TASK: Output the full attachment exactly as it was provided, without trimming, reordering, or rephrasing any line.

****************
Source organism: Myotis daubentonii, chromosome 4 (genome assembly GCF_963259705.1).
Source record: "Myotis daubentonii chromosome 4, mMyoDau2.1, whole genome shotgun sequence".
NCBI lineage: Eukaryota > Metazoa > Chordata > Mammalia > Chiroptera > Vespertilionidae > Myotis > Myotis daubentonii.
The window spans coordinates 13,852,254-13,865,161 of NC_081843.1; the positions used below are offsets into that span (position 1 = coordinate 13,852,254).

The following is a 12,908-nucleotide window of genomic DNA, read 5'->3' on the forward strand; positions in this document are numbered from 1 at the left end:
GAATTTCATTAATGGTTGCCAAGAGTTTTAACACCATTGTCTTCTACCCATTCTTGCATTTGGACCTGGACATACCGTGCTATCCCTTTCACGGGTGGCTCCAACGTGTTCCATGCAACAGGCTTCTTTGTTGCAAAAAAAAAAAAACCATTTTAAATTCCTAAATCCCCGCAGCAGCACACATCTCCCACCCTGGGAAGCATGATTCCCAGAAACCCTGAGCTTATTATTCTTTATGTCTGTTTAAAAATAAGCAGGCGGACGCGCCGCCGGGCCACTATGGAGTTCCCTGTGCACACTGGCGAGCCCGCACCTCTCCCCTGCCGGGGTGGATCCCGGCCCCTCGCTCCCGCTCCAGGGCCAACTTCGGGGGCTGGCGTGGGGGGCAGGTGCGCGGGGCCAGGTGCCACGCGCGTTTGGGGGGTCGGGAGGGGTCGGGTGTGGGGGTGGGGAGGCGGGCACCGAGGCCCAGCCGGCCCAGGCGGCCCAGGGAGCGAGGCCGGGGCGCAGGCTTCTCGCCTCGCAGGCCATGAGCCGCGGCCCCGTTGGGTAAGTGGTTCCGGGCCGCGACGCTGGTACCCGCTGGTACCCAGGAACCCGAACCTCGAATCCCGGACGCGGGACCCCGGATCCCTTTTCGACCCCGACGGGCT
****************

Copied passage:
Source organism: Myotis daubentonii, chromosome 4 (genome assembly GCF_963259705.1).
Source record: "Myotis daubentonii chromosome 4, mMyoDau2.1, whole genome shotgun sequence".
NCBI lineage: Eukaryota > Metazoa > Chordata > Mammalia > Chiroptera > Vespertilionidae > Myotis > Myotis daubentonii.
The window spans coordinates 13,852,254-13,865,161 of NC_081843.1; the positions used below are offsets into that span (position 1 = coordinate 13,852,254).

The following is a 12,908-nucleotide window of genomic DNA, read 5'->3' on the forward strand; positions in this document are numbered from 1 at the left end:
GAATTTCATTAATGGTTGCCAAGAGTTTTAACACCATTGTCTTCTACCCATTCTTGCATTTGGACCTGGACATACCGTGCTATCCCTTTCACGGGTGGCTCCAACGTGTTCCATGCAACAGGCTTCTTTGTTGCAAAAAAAAAAAAACCATTTTAAATTCCTAAATCCCCGCAGCAGCACACATCTCCCACCCTGGGAAGCATGATTCCCAGAAACCCTGAGCTTATTATTCTTTATGTCTGTTTAAAAATAAGCAGGCGGACGCGCCGCCGGGCCACTATGGAGTTCCCTGTGCACACTGGCGAGCCCGCACCTCTCCCCTGCCGGGGTGGATCCCGGCCCCTCGCTCCCGCTCCAGGGCCAACTTCGGGGGCTGGCGTGGGGGGCAGGTGCGCGGGGCCAGGTGCCACGCGCGTTTGGGGGGTCGGGAGGGGTCGGGTGTGGGGGTGGGGAGGCGGGCACCGAGGCCCAGCCGGCCCAGGCGGCCCAGGGAGCGAGGCCGGGGCGCAGGCTTCTCGCCTCGCAGGCCATGAGCCGCGGCCCCGTTGGGTAAGTGGTTCCGGGCCGCGACGCTGGTACCCGCTGGTACCCAGGAACCCGAACCTCGAATCCCGGACGCGGGACCCCGGATCCCTTTTCGACCCCGACGGGCT